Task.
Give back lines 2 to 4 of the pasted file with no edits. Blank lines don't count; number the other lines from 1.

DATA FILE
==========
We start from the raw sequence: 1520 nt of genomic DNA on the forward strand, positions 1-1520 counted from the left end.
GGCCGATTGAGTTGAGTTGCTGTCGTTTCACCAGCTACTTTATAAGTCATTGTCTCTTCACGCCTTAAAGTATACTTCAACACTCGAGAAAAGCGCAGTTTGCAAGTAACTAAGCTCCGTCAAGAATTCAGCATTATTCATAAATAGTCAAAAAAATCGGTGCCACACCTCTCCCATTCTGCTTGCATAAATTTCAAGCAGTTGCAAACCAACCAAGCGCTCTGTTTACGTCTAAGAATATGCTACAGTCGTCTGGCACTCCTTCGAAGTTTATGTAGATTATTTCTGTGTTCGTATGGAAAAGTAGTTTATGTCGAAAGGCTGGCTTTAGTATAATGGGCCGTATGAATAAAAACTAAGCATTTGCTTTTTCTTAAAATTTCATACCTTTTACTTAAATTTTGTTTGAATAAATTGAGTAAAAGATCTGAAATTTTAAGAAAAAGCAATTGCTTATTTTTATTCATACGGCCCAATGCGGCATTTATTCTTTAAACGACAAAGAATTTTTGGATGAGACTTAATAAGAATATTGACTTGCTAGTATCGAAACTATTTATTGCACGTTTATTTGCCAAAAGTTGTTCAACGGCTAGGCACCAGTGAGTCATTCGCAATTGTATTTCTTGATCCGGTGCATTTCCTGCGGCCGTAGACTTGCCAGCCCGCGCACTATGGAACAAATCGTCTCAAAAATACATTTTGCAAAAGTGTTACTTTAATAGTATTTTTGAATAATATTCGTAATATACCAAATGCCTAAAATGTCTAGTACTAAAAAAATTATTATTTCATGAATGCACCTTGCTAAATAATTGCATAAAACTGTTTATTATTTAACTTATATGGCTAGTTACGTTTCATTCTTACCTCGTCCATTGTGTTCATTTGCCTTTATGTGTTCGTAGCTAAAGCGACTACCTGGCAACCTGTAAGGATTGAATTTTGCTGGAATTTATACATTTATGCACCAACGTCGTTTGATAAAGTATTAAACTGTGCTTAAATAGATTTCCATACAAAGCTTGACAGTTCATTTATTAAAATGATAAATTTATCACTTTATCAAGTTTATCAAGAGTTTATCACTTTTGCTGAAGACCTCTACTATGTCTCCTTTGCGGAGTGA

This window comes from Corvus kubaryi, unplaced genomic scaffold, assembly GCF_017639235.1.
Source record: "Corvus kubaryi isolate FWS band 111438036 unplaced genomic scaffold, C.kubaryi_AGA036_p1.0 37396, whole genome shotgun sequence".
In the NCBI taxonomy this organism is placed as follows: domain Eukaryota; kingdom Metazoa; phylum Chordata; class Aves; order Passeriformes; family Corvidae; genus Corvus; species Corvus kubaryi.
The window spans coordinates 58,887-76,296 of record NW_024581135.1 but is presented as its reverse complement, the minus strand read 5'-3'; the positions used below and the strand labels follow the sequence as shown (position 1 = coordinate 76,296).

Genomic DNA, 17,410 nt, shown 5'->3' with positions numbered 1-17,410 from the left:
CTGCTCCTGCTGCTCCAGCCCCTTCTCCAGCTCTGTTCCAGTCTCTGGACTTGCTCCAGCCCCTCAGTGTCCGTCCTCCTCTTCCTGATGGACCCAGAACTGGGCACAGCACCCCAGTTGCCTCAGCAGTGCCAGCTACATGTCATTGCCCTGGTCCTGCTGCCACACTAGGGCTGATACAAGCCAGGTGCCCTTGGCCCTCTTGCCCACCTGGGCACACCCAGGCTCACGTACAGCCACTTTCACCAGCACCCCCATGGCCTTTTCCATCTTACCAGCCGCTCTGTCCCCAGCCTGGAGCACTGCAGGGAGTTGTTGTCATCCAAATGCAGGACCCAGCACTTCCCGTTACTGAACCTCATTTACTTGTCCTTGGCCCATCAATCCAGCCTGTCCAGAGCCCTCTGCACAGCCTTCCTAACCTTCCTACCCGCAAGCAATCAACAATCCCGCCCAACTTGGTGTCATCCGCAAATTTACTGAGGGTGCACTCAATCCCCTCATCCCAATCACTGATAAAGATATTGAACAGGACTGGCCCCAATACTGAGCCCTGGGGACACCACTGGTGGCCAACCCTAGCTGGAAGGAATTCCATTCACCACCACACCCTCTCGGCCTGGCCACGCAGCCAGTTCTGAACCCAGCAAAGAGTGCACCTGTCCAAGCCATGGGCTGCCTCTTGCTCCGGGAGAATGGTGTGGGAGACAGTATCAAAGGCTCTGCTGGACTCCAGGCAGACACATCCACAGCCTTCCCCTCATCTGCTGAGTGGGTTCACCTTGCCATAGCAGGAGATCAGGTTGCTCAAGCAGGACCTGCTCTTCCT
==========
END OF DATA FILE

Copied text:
GGCCGATTGAGTTGAGTTGCTGTCGTTTCACCAGCTACTTTATAAGTCATTGTCTCTTCACGCCTTAAAGTATACTTCAACACTCGAGAAAAGCGCAGTTTGCAAGTAACTAAGCTCCGTCAAGAATTCAGCATTATTCATAAATAGTCAAAAAAATCGGTGCCACACCTCTCCCATTCTGCTTGCATAAATTTCAAGCAGTTGCAAACCAACCAAGCGCTCTGTTTACGTCTAAGAATATGCTACAGTCGTCTGGCACTCCTTCGAAGTTTATGTAGATTATTTCTGTGTTCGTATGGAAAAGTAGTTTATGTCGAAAGGCTGGCTTTAGTATAATGGGCCGTATGAATAAAAACTAAGCATTTGCTTTTTCTTAAAATTTCATACCTTTTACTTAAATTTTGTTTGAATAAATTGAGTAAAAGATCTGAAATTTTAAGAAAAAGCAATTGCTTATTTTTATTCATACGGCCCAATGCGGCATTTATTCTTTAAACGACAAAGAATTTTTGGATGAGACTTAATAAGAATATTGACTTGCTAGTATCGAAACTATTTATTGCACGTTTATTTGCCAAAAGTTGTTCAACGGCTAGGCACCAGTGAGTCATTCGCAATTGTATTTCTTGATCCGGTGCATTTCCTGCGGCCGTAGACTTGCCAGCCCGCGCACTATGGAACAAATCGTCTCAAAAATACATTTTGCAAAAGTGTTACTTTAATAGTATTTTTGAATAATATTCGTAATATACCAAATGCCTAAAATGTCTAGTACTAAAAAAATTATTATTTCATGAATGCACCTTGCTAAATAATTGCATAAAACTGTTTATTATTTAACTTATATGGCTAGTTACGTTTCATTCTTACCTCGTCCATTGTGTTCATTTGCCTTTATGTGTTCGTAGCTAAAGCGACTACCTGGCAACCTGTAAGGATTGAATTTTGCTGGAATTTATACATTTATGCACCAACGTCGTTTGATAAAGTATTAAACTGTGCTTAAATAGATTTCCATACAAAGCTTGACAGTTCATTTATTAAAATGATAAATTTATCACTTTATCAAGTTTATCAAGAGTTTATCACTTTTGCTGAAGACCTCTACTATGTCTCCTTTGCGGAGTGA

This window comes from Corvus kubaryi, unplaced genomic scaffold, assembly GCF_017639235.1.
Source record: "Corvus kubaryi isolate FWS band 111438036 unplaced genomic scaffold, C.kubaryi_AGA036_p1.0 37396, whole genome shotgun sequence".